David Wolfskill wrote:
> On Sun, Jul 27, 2014 at 02:38:39PM +0200, Michelle Sullivan wrote:
>> ...
>> By any chance is there a core file around releated to this, and if so
>> was the binary that faulted unstripped?
> In each of the 3 cases, I find a
> /usr/ports/ports-mgmt/pkg/pkg-static.core file
> g1-252(9.3-S)[4] sudo file pkg-static.core
> Password:
> pkg-static.core: ELF 32-bit LSB core file Intel 80386, version 1 (FreeBSD), 
> FreeBSD-style, from '-static'
> g1-252(9.3-S)[5] 

Doesn't appear stripped..
>> I'd be interested in seeing the backtrace...
> Well, given it was a segmentation fault, it's not clear to me that
> I'd be able to find much of value -- I'm way out of practice using
> gdb, and by the nature of a segmentation fault (or what caused it,
> anyway), something is pretty confused by the time the fault is
> discovered.
Unless the fault smashed the stack often you can find what the
problem/cause was.  If the stack is smashed you're screwed.

gdb <path to binary> <path to core>

Commands immediately useful:

backtrace full (alias: bt full)
frame <number> for which you want to examine
if you get a line number/code, 'l' (el) will give the 5 lines eitherside
If threaded select each thread before the frame to see what was
happening in each thread.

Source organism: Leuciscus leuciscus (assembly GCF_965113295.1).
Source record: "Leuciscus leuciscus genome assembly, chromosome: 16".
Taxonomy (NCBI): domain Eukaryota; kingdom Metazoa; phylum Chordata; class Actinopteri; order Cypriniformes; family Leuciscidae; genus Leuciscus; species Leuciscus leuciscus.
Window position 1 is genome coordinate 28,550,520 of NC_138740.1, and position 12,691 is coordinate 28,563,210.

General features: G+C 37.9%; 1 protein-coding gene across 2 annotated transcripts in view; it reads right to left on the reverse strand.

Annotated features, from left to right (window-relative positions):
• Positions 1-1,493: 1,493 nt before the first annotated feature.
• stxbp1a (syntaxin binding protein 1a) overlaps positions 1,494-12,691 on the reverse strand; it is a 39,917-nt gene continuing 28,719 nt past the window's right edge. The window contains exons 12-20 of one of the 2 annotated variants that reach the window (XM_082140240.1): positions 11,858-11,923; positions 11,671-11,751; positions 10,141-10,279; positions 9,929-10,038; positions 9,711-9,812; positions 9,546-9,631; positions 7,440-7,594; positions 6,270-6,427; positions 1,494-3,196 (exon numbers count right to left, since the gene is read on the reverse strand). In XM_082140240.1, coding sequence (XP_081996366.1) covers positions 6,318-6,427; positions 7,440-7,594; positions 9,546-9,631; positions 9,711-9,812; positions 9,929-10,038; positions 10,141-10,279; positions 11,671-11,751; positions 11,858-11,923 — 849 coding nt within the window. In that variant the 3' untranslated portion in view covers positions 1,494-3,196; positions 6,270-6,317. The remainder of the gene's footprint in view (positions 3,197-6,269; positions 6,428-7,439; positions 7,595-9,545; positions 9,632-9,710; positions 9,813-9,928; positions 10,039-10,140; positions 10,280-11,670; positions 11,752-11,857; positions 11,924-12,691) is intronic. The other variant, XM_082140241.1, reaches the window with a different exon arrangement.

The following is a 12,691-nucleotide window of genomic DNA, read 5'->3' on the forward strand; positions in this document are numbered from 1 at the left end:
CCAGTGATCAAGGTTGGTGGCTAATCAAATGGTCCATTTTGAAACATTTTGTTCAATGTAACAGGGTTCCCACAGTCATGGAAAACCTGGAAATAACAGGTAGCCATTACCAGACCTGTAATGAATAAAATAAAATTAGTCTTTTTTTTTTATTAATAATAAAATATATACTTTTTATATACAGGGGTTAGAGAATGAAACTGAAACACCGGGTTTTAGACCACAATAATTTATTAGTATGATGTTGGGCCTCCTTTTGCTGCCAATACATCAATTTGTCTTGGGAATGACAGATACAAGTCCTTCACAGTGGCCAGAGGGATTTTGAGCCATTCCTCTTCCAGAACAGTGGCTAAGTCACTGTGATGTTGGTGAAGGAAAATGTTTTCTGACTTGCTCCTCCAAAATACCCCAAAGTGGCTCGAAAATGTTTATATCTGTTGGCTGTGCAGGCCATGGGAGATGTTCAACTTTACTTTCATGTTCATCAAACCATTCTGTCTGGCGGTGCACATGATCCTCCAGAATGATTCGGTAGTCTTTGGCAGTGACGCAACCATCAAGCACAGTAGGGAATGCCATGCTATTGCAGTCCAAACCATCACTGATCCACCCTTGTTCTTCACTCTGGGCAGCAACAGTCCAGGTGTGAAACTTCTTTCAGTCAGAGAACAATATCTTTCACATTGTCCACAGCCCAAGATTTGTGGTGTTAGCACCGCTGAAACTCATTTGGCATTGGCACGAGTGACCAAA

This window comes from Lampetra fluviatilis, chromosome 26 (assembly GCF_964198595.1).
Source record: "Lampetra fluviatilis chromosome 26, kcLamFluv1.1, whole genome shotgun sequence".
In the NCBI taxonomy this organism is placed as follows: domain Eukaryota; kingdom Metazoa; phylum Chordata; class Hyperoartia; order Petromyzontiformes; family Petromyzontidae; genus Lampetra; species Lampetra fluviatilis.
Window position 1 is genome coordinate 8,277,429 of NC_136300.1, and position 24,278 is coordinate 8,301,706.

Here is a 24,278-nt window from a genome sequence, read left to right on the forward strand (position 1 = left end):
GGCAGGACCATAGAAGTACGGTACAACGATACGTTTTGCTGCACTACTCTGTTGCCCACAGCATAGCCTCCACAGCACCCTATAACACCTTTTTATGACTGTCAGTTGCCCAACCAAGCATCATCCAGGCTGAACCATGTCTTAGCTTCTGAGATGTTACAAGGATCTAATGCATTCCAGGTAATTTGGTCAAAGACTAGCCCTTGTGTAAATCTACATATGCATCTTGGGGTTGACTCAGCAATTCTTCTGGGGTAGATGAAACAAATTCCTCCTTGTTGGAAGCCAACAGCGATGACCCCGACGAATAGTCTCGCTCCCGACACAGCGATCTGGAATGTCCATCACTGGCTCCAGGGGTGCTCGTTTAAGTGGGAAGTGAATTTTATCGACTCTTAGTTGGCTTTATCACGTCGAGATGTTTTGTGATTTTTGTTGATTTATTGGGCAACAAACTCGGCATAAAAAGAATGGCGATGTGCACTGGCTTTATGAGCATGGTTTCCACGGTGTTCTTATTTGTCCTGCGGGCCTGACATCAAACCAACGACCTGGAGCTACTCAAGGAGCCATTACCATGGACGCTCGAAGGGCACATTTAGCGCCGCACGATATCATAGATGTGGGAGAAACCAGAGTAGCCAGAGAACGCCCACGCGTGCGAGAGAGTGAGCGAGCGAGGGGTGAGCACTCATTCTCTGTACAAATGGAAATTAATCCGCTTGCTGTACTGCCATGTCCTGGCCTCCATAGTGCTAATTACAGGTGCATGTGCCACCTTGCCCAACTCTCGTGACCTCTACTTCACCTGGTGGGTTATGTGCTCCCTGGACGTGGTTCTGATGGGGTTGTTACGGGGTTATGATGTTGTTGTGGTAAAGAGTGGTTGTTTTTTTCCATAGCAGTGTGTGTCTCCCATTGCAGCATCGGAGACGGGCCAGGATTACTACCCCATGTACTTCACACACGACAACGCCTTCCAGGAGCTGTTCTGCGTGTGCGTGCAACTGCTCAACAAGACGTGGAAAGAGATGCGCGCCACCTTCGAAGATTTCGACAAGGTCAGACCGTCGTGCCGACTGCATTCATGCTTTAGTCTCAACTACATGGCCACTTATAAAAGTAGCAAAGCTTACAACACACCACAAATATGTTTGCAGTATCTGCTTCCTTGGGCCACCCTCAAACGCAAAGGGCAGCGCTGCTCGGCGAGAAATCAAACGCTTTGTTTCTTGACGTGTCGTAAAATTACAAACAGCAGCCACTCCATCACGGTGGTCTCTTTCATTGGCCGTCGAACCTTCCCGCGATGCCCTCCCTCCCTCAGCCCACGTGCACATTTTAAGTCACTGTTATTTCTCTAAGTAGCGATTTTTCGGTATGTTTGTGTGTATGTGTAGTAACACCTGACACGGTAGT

If I remember correctly - it's been several years since I last used gdb ;-)

If you want to catch a smashed stack problem run the binary in gdb:

gdb <path to command>


set args <what ever is approrpiate>

When it faults most of the time you'll get the stack just prior to the
smashing - though I have had some really bad ones when even gdb cored out..

If the process forks out, you will need to use follow-fork..



>> (I'm not using 1.3 or even NG on any of my production
>> systems at the moment because I personally don't trust it yet (I have 57
>> complex systems and if they screw up I end up rebuilding the OS from
>> scratch) so I'd be happy to take a look at any cores an unstripped
>> binaries to see if I can work out why people see this occasionally... 
>> Sounds like you have 3 identical systems which 2 worked no problems the
>> third faulted .. this is obviously not good and needs to be fixed, so
>> will give another pair of eyes at the problem.
> Err... no....  I have 5 system in total; 2 haven't failed because
> I haven't tried to update them yet: if they fail, I don't have
> access to email (or much of anything else); more critially, neither
> does my spouse -- and I value domestic tranquility.
Ahh - so all 3 failed, the other 2 have not been tried?

> Of the 3 failures, 2 were on i386; one on amd64.
> They are all running stable/9 @r269090 (and the 2 that I haven't
> upgraded yet would normally be upgraded to that point before I start
> messing with ports on them).
> I'll be happy to provide any information about this that I can.



Michelle Sullivan

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